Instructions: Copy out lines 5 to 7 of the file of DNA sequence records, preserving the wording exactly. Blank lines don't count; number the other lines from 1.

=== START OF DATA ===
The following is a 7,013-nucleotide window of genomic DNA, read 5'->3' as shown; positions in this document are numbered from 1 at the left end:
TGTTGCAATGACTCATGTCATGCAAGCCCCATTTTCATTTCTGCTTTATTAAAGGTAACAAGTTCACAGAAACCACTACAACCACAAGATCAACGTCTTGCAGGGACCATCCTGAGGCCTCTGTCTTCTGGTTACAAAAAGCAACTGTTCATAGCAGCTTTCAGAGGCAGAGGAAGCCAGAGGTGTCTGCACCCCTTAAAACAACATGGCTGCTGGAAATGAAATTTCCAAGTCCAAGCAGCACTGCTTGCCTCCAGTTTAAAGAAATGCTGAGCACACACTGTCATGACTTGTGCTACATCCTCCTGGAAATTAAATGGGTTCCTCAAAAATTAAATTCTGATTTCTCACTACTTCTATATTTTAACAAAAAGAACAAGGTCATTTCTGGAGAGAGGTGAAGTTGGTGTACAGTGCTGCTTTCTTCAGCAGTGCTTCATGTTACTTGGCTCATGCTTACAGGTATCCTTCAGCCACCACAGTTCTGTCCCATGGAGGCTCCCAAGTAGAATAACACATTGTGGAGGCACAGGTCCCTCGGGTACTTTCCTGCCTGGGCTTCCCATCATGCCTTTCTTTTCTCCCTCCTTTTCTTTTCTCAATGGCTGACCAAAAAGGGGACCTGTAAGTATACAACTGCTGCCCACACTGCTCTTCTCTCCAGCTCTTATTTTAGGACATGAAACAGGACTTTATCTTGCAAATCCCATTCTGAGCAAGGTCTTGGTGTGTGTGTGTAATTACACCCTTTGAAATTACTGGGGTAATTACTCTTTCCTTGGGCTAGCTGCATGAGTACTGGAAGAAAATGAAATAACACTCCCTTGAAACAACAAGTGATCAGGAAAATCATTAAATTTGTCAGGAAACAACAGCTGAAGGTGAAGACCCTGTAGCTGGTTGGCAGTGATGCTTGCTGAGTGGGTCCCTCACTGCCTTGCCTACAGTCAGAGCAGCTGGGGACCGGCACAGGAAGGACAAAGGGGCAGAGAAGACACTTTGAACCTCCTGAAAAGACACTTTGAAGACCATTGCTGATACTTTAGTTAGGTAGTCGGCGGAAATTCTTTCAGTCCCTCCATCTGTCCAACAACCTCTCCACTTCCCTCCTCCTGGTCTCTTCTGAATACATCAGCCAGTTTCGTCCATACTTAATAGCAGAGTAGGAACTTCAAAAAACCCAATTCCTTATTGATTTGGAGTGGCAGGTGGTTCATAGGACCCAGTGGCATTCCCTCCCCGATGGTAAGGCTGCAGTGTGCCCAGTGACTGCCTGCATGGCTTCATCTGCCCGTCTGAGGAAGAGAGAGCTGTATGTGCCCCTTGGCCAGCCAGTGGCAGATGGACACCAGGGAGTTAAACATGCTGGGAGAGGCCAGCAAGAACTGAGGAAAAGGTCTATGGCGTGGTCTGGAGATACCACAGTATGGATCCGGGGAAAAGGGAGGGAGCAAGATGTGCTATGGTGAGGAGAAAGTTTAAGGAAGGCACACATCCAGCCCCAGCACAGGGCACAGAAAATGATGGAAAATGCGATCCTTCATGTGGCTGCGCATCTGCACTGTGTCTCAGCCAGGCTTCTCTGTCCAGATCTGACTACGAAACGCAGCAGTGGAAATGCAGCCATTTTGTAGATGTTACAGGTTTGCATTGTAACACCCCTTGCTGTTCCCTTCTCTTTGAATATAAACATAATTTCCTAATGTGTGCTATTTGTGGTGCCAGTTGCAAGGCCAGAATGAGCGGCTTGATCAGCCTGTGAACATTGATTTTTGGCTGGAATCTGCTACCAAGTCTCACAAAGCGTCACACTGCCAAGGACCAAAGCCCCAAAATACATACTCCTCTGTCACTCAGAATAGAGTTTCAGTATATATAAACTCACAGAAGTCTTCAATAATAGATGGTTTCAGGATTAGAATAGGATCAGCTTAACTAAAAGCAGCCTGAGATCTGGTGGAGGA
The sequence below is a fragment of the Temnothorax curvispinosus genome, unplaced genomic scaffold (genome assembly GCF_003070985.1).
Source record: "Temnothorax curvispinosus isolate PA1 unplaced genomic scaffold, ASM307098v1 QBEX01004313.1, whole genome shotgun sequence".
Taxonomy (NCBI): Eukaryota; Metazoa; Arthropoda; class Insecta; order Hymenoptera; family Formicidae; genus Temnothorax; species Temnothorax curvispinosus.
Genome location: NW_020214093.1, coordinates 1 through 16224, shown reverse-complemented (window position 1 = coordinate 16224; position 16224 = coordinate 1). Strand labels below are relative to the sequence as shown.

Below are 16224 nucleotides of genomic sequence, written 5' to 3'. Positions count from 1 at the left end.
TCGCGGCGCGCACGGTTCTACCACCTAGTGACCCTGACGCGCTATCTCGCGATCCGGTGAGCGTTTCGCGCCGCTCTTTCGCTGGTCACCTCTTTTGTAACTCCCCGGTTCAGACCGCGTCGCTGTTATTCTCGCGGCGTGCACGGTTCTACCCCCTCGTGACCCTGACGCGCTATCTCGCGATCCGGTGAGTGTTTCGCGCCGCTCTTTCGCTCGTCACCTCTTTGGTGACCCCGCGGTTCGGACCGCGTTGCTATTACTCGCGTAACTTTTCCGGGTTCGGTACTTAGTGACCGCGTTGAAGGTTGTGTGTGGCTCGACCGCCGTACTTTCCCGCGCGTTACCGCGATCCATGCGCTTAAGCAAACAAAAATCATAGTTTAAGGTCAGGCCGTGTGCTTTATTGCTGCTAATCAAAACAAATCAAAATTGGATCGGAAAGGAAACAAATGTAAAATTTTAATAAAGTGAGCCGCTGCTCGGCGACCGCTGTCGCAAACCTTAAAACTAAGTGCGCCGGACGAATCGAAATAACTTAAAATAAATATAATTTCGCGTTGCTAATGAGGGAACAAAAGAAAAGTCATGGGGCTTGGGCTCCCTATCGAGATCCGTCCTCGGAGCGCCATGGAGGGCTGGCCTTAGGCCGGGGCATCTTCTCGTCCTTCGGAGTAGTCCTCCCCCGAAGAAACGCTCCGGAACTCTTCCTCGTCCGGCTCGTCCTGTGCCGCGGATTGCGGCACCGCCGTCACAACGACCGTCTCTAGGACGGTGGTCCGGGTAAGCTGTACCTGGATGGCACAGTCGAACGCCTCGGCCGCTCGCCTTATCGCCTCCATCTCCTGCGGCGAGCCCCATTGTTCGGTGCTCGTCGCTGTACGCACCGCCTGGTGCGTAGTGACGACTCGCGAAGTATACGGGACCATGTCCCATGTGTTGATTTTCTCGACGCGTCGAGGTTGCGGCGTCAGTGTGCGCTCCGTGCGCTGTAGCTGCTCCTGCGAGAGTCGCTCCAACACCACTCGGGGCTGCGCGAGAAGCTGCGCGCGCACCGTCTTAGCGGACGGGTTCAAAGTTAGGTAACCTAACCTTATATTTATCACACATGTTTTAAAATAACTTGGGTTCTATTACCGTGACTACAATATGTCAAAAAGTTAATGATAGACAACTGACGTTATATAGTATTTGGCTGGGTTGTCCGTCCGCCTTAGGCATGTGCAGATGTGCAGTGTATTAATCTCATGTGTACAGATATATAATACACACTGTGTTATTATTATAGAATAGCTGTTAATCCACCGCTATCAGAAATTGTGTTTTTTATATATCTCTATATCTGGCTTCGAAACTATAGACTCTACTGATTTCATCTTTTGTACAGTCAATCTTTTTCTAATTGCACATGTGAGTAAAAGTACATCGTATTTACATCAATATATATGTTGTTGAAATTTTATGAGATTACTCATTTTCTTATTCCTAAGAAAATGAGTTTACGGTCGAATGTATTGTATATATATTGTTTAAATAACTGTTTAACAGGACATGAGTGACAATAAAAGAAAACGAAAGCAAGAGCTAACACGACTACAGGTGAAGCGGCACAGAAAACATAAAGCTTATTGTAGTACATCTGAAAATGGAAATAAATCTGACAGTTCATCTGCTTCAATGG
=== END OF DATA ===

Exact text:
Taxonomy (NCBI): Eukaryota; Metazoa; Arthropoda; class Insecta; order Hymenoptera; family Formicidae; genus Temnothorax; species Temnothorax curvispinosus.
Genome location: NW_020214093.1, coordinates 1 through 16224, shown reverse-complemented (window position 1 = coordinate 16224; position 16224 = coordinate 1). Strand labels below are relative to the sequence as shown.

Below are 16224 nucleotides of genomic sequence, written 5' to 3'. Positions count from 1 at the left end.